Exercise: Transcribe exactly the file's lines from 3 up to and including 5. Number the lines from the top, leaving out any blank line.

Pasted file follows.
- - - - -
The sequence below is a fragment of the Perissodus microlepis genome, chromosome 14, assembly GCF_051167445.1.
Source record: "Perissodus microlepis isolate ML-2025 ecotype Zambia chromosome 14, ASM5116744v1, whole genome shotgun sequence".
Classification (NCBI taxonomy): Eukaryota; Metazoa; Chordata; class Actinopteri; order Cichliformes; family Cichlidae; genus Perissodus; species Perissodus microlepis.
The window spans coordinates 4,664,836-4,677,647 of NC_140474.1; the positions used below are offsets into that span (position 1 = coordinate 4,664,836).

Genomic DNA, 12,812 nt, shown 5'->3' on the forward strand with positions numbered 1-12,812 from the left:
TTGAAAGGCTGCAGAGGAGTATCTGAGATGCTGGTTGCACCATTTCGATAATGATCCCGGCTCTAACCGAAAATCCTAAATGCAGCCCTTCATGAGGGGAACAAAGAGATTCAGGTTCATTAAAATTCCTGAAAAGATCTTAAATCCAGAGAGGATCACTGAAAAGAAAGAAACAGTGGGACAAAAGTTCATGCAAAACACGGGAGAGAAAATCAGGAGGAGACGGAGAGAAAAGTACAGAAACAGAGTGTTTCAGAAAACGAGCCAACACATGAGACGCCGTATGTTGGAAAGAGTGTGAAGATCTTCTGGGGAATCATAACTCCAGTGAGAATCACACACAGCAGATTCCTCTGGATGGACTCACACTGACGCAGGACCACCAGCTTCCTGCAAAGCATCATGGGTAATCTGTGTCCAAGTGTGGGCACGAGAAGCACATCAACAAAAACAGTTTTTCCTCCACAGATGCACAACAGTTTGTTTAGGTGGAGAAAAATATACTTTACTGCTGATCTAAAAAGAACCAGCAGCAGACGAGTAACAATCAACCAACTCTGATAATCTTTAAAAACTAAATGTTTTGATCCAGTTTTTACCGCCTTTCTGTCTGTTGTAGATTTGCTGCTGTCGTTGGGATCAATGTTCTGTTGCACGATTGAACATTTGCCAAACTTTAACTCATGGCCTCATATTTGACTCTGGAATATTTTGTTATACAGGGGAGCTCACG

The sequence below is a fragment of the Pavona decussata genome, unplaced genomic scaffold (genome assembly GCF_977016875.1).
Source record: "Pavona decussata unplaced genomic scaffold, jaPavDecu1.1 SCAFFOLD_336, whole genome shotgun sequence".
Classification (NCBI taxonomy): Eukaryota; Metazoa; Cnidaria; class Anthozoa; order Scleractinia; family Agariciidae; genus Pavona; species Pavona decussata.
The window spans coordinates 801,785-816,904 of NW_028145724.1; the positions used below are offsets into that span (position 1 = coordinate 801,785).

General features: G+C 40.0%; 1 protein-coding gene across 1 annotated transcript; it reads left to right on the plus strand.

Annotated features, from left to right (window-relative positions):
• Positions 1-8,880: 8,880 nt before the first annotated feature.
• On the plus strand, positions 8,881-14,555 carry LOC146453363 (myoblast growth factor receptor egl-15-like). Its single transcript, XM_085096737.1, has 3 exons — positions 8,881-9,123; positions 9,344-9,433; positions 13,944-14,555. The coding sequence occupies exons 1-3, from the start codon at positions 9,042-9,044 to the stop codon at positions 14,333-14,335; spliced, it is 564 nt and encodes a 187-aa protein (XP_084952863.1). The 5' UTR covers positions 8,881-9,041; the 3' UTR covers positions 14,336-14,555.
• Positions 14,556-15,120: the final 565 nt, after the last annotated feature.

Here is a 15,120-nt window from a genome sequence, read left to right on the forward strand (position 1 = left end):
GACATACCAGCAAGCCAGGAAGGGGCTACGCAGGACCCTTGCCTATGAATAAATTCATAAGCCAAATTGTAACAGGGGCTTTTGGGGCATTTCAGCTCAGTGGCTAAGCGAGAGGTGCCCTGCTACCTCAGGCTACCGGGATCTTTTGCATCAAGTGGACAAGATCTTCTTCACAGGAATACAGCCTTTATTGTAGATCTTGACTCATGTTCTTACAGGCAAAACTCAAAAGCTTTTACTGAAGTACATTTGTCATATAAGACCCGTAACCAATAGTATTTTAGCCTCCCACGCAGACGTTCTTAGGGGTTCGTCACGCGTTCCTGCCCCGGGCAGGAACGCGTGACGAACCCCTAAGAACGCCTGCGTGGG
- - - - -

Classification (NCBI taxonomy): Eukaryota; Metazoa; Chordata; class Actinopteri; order Cichliformes; family Cichlidae; genus Perissodus; species Perissodus microlepis.
The window spans coordinates 4,664,836-4,677,647 of NC_140474.1; the positions used below are offsets into that span (position 1 = coordinate 4,664,836).

Genomic DNA, 12,812 nt, shown 5'->3' on the forward strand with positions numbered 1-12,812 from the left: